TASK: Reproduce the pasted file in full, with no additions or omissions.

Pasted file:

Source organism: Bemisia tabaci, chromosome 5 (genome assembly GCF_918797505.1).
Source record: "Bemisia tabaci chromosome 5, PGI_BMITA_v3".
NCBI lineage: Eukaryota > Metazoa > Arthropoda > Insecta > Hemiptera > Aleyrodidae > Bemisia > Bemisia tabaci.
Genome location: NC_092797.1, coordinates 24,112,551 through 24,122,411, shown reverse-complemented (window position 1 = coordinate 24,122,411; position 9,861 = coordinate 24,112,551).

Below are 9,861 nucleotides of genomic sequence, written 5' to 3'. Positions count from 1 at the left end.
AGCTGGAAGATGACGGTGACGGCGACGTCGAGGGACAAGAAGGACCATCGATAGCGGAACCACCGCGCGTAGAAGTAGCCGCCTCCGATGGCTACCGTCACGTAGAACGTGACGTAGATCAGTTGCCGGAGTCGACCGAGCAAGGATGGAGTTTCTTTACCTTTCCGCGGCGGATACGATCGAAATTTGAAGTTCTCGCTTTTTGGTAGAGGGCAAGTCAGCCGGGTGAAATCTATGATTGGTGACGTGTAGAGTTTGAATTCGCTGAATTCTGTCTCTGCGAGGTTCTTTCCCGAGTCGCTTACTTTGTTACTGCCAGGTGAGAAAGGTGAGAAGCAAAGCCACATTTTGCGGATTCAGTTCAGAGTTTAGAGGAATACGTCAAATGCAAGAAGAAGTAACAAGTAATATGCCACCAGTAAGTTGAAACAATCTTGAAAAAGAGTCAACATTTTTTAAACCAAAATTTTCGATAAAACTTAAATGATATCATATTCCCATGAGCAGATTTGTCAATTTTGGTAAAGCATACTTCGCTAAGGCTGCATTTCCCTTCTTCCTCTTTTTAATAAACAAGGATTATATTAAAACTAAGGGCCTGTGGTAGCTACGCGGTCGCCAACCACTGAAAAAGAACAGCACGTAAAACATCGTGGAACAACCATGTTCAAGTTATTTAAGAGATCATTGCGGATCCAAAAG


Source organism: Bemisia tabaci, chromosome 5 (genome assembly GCF_918797505.1).
Source record: "Bemisia tabaci chromosome 5, PGI_BMITA_v3".
NCBI lineage: Eukaryota > Metazoa > Arthropoda > Insecta > Hemiptera > Aleyrodidae > Bemisia > Bemisia tabaci.
Genome location: NC_092797.1, coordinates 24,112,551 through 24,122,411, shown reverse-complemented (window position 1 = coordinate 24,122,411; position 9,861 = coordinate 24,112,551).

Below are 9,861 nucleotides of genomic sequence, written 5' to 3'. Positions count from 1 at the left end.
AGCTGGAAGATGACGGTGACGGCGACGTCGAGGGACAAGAAGGACCATCGATAGCGGAACCACCGCGCGTAGAAGTAGCCGCCTCCGATGGCTACCGTCACGTAGAACGTGACGTAGATCAGTTGCCGGAGTCGACCGAGCAAGGATGGAGTTTCTTTACCTTTCCGCGGCGGATACGATCGAAATTTGAAGTTCTCGCTTTTTGGTAGAGGGCAAGTCAGCCGGGTGAAATCTATGATTGGTGACGTGTAGAGTTTGAATTCGCTGAATTCTGTCTCTGCGAGGTTCTTTCCCGAGTCGCTTACTTTGTTACTGCCAGGTGAGAAAGGTGAGAAGCAAAGCCACATTTTGCGGATTCAGTTCAGAGTTTAGAGGAATACGTCAAATGCAAGAAGAAGTAACAAGTAATATGCCACCAGTAAGTTGAAACAATCTTGAAAAAGAGTCAACATTTTTTAAACCAAAATTTTCGATAAAACTTAAATGATATCATATTCCCATGAGCAGATTTGTCAATTTTGGTAAAGCATACTTCGCTAAGGCTGCATTTCCCTTCTTCCTCTTTTTAATAAACAAGGATTATATTAAAACTAAGGGCCTGTGGTAGCTACGCGGTCGCCAACCACTGAAAAAGAACAGCACGTAAAACATCGTGGAACAACCATGTTCAAGTTATTTAAGAGATCATTGCGGATCCAAAAG